Egyptian magic is a means to control the people’s anger

Distracting people from their fundamental issues and societal problems and urging them to think, debate, and quarrel over sub and secondary issues is considered trivial means used by authoritarian regimes to control people. Followers see that the media in Egypt, which is entirely controlled by the authority, is playing a unified piece of music to direct public opinion to discuss and debate marginal issues and distract the people from the real problems caused by the ruling regime.

During the past several days, the security services have opened controversial case files, despite their occurrence several years ago, which some saw as a way to distract people, such as the case of the mass rape of a girl in the Fairmont Hotel, which occurred in 2014. The case of stealing the African Nations Cup, which the Egyptian national football team won, from inside the Egyptian Football Association’s headquarters sparked controversy. The exaggerated official, judicial, and media attention to this issue has become a matter of suspicion, especially since the theft took place and was announced several years ago.

Thus, observers see that the Egyptian regime and the security and intelligence services are deliberately blowing up issues that are intended to distract the people at a time when citizens are suffering from severe economic and living crises. Observers say that the problem is that the Egyptian regime directs all the media to discuss one thing only, which is not the most significant problem facing Egyptian society. Not only that, but officials and the media in Egypt have exploited several events spread on social media sites and used them for the regime’s benefit.

Media loyal to al-Sisi’s regime turned these cases into fertile material for controversy and interaction without researching why or holding the ruling system responsible. The media also shed light on some video clips on social media during the past days, such as a quarrel between a police officer and a counsellor inside the court. There was also a clip of a beachside Fresca seller, a medical school student, and the woman who paid for a train ticket for a recruiter after the train staff insulted him. There are other issues that many activists saw as being exploited to divert attention from demolishing buildings and mosques, reducing the size of a loaf of bread, rising foreign debt, cases of anger and tension, and calls for demonstrations and revolt against the ruling regime.

Distraction of people

In Egypt, there have been many ways to distract people over the past years, and the most prominent means of distraction lies in the football conflict and stoking the fire of intolerance between the fans of the two biggest clubs in Egypt, al-Ahly and Zamalek. The president of Zamalek Club, Mortada Mansour, who is closely linked to Egypt’s intelligence services, is the champion of this type of distraction. Mansour used to launch his fiery statements against his opponents. He made intense media appearances, and constantly insults everyone on TV, without accountability.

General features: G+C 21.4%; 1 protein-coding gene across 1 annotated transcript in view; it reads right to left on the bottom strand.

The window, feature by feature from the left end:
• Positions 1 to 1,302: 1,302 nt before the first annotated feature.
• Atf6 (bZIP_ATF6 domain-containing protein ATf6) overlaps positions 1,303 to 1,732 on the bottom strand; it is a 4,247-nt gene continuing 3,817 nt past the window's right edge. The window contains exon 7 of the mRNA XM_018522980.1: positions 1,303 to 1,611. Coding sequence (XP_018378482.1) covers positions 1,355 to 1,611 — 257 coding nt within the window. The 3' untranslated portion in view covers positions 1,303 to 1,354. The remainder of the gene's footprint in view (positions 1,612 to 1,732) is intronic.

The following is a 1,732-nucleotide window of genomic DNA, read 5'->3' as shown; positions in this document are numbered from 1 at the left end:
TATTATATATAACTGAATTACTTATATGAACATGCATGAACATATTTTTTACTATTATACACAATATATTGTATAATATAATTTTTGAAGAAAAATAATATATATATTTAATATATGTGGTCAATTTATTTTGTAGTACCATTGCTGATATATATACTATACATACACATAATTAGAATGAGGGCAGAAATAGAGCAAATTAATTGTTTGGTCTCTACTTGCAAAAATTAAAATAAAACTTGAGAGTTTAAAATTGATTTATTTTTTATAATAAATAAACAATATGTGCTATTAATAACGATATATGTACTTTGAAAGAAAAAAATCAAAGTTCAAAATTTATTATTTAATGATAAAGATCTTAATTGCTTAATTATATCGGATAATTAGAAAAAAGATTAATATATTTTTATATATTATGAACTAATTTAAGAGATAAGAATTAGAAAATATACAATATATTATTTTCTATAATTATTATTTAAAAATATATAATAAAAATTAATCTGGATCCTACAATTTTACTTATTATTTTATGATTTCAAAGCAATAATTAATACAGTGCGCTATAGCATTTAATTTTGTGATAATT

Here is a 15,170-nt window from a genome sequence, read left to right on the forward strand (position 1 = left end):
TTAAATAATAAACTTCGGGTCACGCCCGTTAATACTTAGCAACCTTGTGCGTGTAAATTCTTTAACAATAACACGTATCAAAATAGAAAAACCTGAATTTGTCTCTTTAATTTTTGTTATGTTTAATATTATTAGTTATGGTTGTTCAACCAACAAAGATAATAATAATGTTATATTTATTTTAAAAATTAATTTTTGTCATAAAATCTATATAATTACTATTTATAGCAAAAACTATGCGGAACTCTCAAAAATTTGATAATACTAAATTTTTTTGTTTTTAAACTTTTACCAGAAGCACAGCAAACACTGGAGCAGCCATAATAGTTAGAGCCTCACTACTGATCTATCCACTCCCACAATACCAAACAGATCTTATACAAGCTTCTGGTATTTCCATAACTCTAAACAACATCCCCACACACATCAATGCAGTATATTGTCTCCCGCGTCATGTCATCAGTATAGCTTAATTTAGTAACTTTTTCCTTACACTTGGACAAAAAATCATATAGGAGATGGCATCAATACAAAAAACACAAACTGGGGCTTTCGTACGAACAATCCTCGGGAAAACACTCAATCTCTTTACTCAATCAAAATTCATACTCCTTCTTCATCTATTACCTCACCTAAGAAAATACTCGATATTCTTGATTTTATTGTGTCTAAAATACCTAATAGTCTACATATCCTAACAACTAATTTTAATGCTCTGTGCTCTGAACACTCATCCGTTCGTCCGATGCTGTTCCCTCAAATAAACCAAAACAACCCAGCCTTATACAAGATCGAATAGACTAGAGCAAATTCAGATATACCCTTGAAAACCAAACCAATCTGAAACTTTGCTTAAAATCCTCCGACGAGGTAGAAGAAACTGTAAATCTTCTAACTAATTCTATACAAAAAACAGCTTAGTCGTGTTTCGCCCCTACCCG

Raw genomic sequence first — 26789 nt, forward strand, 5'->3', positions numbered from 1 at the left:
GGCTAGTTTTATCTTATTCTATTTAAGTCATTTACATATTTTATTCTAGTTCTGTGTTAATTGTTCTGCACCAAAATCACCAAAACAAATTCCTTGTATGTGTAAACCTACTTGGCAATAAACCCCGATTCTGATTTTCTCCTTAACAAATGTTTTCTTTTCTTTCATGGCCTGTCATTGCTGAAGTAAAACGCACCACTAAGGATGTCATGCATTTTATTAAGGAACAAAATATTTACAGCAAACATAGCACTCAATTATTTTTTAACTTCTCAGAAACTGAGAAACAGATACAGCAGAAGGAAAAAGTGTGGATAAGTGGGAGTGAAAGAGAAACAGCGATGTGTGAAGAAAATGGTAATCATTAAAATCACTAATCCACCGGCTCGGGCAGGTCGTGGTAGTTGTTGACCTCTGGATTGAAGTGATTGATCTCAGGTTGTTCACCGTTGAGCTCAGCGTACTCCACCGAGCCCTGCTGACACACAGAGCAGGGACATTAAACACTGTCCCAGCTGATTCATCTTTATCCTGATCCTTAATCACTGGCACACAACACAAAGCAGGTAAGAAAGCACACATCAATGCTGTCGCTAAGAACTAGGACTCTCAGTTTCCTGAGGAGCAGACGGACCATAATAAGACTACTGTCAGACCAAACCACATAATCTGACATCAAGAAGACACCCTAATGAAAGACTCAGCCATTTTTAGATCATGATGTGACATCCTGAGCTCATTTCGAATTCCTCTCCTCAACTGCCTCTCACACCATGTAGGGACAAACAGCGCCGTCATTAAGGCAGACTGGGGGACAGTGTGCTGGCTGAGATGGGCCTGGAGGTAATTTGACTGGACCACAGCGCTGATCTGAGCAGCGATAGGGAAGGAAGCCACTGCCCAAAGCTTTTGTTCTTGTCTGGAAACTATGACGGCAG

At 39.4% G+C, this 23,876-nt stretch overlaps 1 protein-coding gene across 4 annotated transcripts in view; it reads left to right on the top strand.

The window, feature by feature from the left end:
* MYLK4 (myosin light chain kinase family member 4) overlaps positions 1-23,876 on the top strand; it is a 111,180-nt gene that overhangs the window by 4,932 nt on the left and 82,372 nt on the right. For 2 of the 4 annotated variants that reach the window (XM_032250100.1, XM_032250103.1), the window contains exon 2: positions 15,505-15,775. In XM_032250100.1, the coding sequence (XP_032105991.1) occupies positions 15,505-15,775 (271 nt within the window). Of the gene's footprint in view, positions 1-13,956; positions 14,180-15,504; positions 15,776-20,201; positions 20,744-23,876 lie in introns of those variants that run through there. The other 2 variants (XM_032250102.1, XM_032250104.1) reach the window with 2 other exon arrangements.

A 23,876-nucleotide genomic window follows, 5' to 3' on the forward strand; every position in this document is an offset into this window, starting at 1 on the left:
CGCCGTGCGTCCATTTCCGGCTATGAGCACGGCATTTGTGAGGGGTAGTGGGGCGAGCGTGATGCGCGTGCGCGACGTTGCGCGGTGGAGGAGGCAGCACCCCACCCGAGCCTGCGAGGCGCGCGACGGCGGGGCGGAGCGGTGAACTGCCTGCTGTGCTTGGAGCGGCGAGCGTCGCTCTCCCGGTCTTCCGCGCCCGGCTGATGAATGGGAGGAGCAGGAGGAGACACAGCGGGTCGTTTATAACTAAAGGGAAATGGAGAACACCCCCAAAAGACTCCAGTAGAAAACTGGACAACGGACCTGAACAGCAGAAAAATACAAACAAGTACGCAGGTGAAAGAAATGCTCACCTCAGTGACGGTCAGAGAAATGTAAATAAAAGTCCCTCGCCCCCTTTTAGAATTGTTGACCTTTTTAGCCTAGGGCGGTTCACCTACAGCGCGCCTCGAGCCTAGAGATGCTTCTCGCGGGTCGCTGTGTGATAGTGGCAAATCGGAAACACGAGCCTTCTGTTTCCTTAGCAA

After football, the sexual scandals of artists and film stars in Egypt come to occupy a significant position in distracting public opinion and distracting people, such as the appearance of an artist in a revealing dress at a party or lawsuits against an artist who established an emotional relationship with another. And sometimes, the distraction of the people in Egypt takes another form by raising religious issues and strange fatwas, so that the jurisprudential debate between specialists and citizens escalates into sub-religious provisions without reaching a conclusion each time, such as banning the veil in schools and universities.

The American philosopher Noam Chomsky prepared a list in which he summarised the methods used by the international media to control people through the press into 10 basic strategies, the first of which was the strategy of distraction, which is a fundamental element in controlling societies. In his book “Silent Weapons for Quiet Wars,” Chomsky says that distraction depends on distracting the public from the necessary knowledge and distracting them from real problems, whether economic or social, and directing them to trivial things so that they do not have time to think.

Hassan Abdel-Fattah, professor of political sociology at Ain Shams University, says: “The policy of distraction is taught at the academic and political levels by security men and decision-makers and those who lecture and develop their curricula by intelligence men in any country.” He explained that the policy of distraction amounts to creating a problem or situation to provoke a particular reaction among the people so that the public rushes, demanding a satisfying solution. He mentioned examples such as allowing the spread of violence in some sensitive areas, even at the expense of others’ freedom. He added that “an economic crisis may be created, from which exit becomes conditional on accepting minimum human rights and dismantling some vital public services, and accordingly, pre-programmed solutions are presented that must be accepted as a necessary evil.”